Change of Species; Change of Season: Goodbye Curlews And Welcome Woodswallows…

Last month the bird watching in and around Fraser Island’s western side was wonderful - with dozens of species being recorded by our Kingfisher Bay Resort ranger team and our guests on our morning guided walks.

As autumn began, we’ve started to experience some changes in the types of birds spotted around the resort.

In March, many Eastern Curlews (see above left) start their long journey back to their breeding grounds in the northern hemisphere. These impressive waders will not grace Fraser Island’s shores again until August, when they make their triumphant return.

As one bird flies the coop, so to speak, another species takes their place… and we’ve spotted White Breasted Woodswallows, which have been migrating up our way, from the southern parts of their range, to experience a milder winter. Dozens of these handsome birds can be seen on autumn and winter mornings perched along tree branches basking together in the warm morning sun.

While migratory birds provide us with seasonal variation, so too do our precious resident species through their feeding and breeding cycles. Red-backed Fairy-wrens were spied nesting amongst a Midyim thicket (an Australian bush tucker plant that produces small, white flower and blue-grey spotted fruit which ripen about now) right next to the resort’s main pool! The vibrant male showed no qualms parading his mating plumage, while the demure female stayed well hidden along with the pair’s well concealed nest.

March saw our resident Rainbow Lorikeets congregating in the freshly flowering Eucalyptus Robusta that fringe our Wallum wetlands. Flocks of these highly decorated and rambunctious parrots are often accompanied by a few of their green headed relatives, the Scaly-breasted Lorikeets.   Next time a flock of screeching ‘Lories’ flies over, keep your eyes peeled for the odd ones out!

Until next month, keep on Twitchin’!

Autumn Marches Onto Fraser Island

The start of autumn is a magical time of year here on Fraser Island. This change of season, in particular, is one of the most noticeable for us as the southerly breezes roll in and whisks some traces of summer away. Lucky for us – autumn is fabulous on Fraser Island with gorgeous sunshine-filled days.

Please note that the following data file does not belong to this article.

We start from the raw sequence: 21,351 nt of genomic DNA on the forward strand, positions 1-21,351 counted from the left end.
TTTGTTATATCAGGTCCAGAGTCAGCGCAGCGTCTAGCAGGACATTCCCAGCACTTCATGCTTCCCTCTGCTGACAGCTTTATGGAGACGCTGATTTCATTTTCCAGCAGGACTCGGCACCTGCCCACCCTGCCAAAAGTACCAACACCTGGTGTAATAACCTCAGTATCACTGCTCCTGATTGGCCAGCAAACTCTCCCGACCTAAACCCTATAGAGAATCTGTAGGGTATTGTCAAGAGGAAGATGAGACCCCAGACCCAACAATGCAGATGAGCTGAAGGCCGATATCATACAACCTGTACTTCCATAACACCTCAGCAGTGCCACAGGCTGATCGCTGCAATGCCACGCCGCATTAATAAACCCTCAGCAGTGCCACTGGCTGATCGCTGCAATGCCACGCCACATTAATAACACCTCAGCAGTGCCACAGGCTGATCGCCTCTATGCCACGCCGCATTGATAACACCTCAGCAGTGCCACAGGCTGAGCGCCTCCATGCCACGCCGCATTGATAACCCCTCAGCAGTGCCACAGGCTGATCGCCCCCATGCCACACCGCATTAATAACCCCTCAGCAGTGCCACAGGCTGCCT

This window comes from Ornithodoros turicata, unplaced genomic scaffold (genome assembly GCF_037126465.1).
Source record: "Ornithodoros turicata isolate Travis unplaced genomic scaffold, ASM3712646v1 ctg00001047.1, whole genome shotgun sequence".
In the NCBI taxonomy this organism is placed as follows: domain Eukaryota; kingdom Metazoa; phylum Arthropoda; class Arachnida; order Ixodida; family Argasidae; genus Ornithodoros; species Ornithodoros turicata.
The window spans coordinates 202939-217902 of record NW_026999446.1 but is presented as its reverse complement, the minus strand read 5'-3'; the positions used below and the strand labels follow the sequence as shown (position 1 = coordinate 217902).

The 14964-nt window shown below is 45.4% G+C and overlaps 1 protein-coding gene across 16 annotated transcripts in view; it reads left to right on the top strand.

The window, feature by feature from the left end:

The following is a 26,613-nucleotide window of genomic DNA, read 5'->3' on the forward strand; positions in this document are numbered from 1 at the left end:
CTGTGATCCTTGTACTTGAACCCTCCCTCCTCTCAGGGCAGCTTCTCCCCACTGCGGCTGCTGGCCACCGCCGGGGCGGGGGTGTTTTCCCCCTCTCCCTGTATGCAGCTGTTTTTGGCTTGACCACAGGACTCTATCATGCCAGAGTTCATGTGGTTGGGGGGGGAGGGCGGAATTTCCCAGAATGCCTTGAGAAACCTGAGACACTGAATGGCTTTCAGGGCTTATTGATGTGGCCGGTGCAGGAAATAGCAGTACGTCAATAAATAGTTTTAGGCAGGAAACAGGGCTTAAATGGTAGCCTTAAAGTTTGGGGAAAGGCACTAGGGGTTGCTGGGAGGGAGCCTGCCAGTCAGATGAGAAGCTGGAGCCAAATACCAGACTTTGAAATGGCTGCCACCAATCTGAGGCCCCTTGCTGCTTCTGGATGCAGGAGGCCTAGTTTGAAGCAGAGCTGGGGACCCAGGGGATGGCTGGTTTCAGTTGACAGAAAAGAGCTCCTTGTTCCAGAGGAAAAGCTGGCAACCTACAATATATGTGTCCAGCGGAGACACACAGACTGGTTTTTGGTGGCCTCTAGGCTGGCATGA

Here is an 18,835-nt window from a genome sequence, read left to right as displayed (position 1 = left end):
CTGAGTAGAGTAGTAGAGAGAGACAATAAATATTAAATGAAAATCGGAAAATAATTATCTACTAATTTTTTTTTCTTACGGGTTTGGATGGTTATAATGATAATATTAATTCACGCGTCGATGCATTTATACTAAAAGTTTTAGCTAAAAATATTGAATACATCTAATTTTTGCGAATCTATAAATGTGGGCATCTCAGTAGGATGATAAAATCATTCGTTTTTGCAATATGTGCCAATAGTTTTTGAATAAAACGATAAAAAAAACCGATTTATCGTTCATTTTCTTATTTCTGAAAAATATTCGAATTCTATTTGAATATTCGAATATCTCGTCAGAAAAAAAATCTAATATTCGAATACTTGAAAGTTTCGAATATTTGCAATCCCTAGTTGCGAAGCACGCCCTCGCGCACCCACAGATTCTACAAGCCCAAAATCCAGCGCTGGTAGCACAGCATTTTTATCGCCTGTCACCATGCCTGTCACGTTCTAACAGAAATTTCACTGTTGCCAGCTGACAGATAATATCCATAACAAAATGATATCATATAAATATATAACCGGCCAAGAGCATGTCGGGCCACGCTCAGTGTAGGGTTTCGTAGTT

During the wetter summer months the influx of fresh water flowing out of the Mary River system into the Great Sandy Strait (a double-ended sand estuary that borders the Hervey Bay mainland and Fraser Island’s western shore) encourages a change in the types of marine life in the waters alongside our jetty.

The Great Sandy Strait itself consists of intertidal sand and mud flats; extended seagrass beds – which provide food for the local dugong population; mangrove forests; salt flats and saltmarshes as well as coastal wallum swamps and freshwater Melaleuca wetlands.

Patterned fens (networks of peat that are devoid of trees) have been recorded in the Great Sandy Strait – these are rare in Australia and have not been recorded in subtropical regions of the world.

Our Great Sandy Strait watery wonderland is an exceptionally important feeding ground with in excess of 20,000 migratory shorebirds, 17 species of shorebirds, waterfowl and other seabirds along with dolphins, sea turtles, crustaceans and oysters enjoying this habitat.

Last month, Banana prawns could be seen jumping about in the clear waters under the jetty with their tails fanned and legs flailing. They’re easy to spot as their large eyes reflect red in our spotlight’s beam.

The nights are gloriously clear in autumn and perfect for gazing at the amazing night sky above Fraser – which adds a fabulous element to our Ranger-guided night walks. As the Southern Cross follows its track through our skies - at this time of year it is perfectly positioned above the resort when looking backwards from our jetty.

The constellations actually have different meanings for different people. Close to the Southern Cross is a dark cloud of interstellar dust, called the Coalsack by astronomers. To many Aboriginal tribes it represents the head of the emu in the sky. The emu's body stretches down to the left dominating the southern Milky Way.

The onset of autumn also marks the beginning of dingo mating season. During this time dingoes tend to be more active as they search for mates. It also means that they tend to howl more at night.

This March we were lucky enough to hear distant howling as we stood on the Jetty during one night walk; the beautifully eerie sound reminding us of the evolutionary link that these special canines share with wolves. As we approach Easter, we take this opportunity to remind all guests to not feed native animals on Fraser Island and to please be dingo safe when in the Great Sandy National park.

Until next month, hooroo from the team here at Kingfisher Bay!